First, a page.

On December 3, 2018, Nexstar announced it would acquire the assets of Chicago-based Tribune Media—which has owned Fox affiliate WXIN (channel 59) since July 1996 and CBS affiliate WTTV since July 2002—for $6.4 billion in cash and debt. Nexstar is precluded from acquiring WXIN and WTTV/WTTK directly or indirectly, as FCC regulations prohibit common ownership of more than two stations in the same media market, or two or more of the four highest-rated stations in the market. (Furthermore, any attempt by Nexstar to assume the operations of WXIN and WTTV/WTTK through local marketing or shared services agreements may be subject to regulatory hurdles that could delay completion of the FCC and Justice Department's review and approval process for the acquisition.) As such, Nexstar will be required to sell two of the stations (including one ranking in the top four in ratings; WTTV and WTTK counting as one station) to a separate, unrelated company to address the ownership conflict, potentially creating two new duopolies.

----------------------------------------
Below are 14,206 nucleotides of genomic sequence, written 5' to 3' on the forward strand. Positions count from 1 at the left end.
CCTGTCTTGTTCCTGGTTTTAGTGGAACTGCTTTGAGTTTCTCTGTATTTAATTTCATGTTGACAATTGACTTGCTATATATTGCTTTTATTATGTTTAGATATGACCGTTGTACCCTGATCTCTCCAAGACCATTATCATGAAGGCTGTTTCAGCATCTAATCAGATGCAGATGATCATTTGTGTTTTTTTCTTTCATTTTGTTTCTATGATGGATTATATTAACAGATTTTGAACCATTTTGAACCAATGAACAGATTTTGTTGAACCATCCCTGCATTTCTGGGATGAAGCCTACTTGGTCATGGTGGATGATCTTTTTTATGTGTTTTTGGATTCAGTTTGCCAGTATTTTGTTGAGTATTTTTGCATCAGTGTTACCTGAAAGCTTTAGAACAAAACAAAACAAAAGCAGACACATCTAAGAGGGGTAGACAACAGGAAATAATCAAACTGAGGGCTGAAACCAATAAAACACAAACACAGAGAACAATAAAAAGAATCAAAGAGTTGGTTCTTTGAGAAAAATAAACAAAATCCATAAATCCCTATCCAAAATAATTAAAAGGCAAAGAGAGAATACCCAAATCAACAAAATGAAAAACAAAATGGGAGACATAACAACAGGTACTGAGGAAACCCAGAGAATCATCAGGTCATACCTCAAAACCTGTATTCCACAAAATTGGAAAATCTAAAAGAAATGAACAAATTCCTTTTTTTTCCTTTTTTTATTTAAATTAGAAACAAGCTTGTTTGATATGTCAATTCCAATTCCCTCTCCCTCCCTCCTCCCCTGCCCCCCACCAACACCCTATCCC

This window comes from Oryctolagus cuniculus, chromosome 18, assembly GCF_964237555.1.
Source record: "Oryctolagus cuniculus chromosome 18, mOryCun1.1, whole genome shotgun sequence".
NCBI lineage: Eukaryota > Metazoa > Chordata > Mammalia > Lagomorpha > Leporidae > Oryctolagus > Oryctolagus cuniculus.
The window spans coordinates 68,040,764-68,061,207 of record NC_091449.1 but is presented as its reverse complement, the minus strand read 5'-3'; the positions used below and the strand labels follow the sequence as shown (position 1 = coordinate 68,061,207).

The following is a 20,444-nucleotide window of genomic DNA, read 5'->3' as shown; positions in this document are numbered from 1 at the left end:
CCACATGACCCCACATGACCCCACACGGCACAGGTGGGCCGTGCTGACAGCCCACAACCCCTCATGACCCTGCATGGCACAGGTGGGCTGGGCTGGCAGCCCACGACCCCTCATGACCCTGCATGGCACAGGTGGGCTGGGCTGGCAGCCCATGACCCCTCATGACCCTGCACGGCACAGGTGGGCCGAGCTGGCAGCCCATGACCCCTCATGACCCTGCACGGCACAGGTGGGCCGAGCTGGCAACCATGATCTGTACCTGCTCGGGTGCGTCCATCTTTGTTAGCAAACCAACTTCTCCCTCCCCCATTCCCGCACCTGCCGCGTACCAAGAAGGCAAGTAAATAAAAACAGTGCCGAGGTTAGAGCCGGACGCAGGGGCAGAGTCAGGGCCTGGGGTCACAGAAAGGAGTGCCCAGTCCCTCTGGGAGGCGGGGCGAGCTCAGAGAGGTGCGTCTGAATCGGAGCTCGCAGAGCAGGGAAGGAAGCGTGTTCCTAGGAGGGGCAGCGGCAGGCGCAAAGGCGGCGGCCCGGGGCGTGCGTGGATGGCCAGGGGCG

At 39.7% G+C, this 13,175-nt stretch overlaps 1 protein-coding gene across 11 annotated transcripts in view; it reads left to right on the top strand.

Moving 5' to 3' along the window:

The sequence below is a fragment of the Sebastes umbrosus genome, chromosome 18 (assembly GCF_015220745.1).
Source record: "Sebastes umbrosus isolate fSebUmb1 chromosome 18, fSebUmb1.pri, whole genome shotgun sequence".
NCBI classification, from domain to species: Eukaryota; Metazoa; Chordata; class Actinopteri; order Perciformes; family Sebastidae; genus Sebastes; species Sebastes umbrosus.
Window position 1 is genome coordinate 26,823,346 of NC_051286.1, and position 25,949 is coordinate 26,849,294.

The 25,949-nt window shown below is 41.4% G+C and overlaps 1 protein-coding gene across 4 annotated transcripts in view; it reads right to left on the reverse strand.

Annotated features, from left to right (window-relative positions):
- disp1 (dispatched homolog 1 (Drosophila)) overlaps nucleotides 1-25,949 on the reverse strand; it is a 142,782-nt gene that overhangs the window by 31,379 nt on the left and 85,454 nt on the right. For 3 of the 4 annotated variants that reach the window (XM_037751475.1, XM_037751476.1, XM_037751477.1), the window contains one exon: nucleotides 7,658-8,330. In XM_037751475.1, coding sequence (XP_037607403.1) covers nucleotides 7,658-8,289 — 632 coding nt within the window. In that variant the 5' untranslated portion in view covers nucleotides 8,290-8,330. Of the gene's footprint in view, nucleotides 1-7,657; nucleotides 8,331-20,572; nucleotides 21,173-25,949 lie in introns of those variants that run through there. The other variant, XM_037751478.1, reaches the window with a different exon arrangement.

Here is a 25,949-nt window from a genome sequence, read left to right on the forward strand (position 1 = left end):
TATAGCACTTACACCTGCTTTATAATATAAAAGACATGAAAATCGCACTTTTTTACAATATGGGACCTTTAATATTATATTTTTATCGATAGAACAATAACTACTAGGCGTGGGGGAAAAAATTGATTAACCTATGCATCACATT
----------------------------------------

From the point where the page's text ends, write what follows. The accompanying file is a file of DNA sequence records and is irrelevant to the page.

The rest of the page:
TV stations in Indiana
WNDY, Marion

WPWR, Gary
WTHI-DT2, Terre Haute
WPTA-DT3, Fort Wayne
WPBY-LD2, Lafayette
WBKI-DT3, Salem
WMYS-LD, South Bend
WEVV-DT2, Evansville

TV stations in Central Indiana, including Indianapolis, Bloomington and Muncie
WREP-LD 15 (Youtoo)
WIIH-CD 17 (GetTV)
WUDZ-LD 28 (Buzzr)
WSDI-LD 30 (Quest)
WCLJ 42 (Bounce TV)
WBXI-CD 47 (Start TV)
WIWU-CD 51 (Rel)
WXIN 59 (Fox)
WIPX 63 (Ion)
WDTI 69 (Daystar)